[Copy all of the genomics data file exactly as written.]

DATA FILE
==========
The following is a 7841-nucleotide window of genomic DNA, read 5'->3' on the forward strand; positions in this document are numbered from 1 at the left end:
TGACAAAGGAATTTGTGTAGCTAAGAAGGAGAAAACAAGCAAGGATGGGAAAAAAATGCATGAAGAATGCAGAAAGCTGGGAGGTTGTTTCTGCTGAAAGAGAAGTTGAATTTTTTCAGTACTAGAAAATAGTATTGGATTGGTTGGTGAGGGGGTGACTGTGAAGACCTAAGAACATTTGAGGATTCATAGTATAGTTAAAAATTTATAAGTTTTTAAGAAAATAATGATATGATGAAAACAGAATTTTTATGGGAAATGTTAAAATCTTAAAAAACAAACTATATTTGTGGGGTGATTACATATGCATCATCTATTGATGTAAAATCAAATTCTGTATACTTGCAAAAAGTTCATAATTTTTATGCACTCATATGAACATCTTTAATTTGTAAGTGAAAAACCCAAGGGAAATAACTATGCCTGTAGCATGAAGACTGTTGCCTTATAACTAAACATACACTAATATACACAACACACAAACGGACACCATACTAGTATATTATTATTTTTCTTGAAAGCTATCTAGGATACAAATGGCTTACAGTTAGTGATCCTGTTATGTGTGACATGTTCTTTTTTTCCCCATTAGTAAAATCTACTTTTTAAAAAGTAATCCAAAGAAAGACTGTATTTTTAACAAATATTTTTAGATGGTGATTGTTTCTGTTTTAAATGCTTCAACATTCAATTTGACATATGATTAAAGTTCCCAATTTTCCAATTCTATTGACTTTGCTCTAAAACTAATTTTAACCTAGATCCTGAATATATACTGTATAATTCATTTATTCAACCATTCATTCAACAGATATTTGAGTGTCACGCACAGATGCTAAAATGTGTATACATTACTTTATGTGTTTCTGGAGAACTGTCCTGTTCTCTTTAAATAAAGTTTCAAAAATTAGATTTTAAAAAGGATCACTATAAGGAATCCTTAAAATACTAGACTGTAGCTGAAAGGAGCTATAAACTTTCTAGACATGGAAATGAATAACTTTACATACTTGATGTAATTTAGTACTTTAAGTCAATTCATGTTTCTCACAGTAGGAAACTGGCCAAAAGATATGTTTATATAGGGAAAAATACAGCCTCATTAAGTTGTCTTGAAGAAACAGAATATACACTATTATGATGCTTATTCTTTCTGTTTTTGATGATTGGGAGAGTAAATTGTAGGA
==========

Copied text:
The following is a 7841-nucleotide window of genomic DNA, read 5'->3' on the forward strand; positions in this document are numbered from 1 at the left end:
TGACAAAGGAATTTGTGTAGCTAAGAAGGAGAAAACAAGCAAGGATGGGAAAAAAATGCATGAAGAATGCAGAAAGCTGGGAGGTTGTTTCTGCTGAAAGAGAAGTTGAATTTTTTCAGTACTAGAAAATAGTATTGGATTGGTTGGTGAGGGGGTGACTGTGAAGACCTAAGAACATTTGAGGATTCATAGTATAGTTAAAAATTTATAAGTTTTTAAGAAAATAATGATATGATGAAAACAGAATTTTTATGGGAAATGTTAAAATCTTAAAAAACAAACTATATTTGTGGGGTGATTACATATGCATCATCTATTGATGTAAAATCAAATTCTGTATACTTGCAAAAAGTTCATAATTTTTATGCACTCATATGAACATCTTTAATTTGTAAGTGAAAAACCCAAGGGAAATAACTATGCCTGTAGCATGAAGACTGTTGCCTTATAACTAAACATACACTAATATACACAACACACAAACGGACACCATACTAGTATATTATTATTTTTCTTGAAAGCTATCTAGGATACAAATGGCTTACAGTTAGTGATCCTGTTATGTGTGACATGTTCTTTTTTTCCCCATTAGTAAAATCTACTTTTTAAAAAGTAATCCAAAGAAAGACTGTATTTTTAACAAATATTTTTAGATGGTGATTGTTTCTGTTTTAAATGCTTCAACATTCAATTTGACATATGATTAAAGTTCCCAATTTTCCAATTCTATTGACTTTGCTCTAAAACTAATTTTAACCTAGATCCTGAATATATACTGTATAATTCATTTATTCAACCATTCATTCAACAGATATTTGAGTGTCACGCACAGATGCTAAAATGTGTATACATTACTTTATGTGTTTCTGGAGAACTGTCCTGTTCTCTTTAAATAAAGTTTCAAAAATTAGATTTTAAAAAGGATCACTATAAGGAATCCTTAAAATACTAGACTGTAGCTGAAAGGAGCTATAAACTTTCTAGACATGGAAATGAATAACTTTACATACTTGATGTAATTTAGTACTTTAAGTCAATTCATGTTTCTCACAGTAGGAAACTGGCCAAAAGATATGTTTATATAGGGAAAAATACAGCCTCATTAAGTTGTCTTGAAGAAACAGAATATACACTATTATGATGCTTATTCTTTCTGTTTTTGATGATTGGGAGAGTAAATTGTAGGA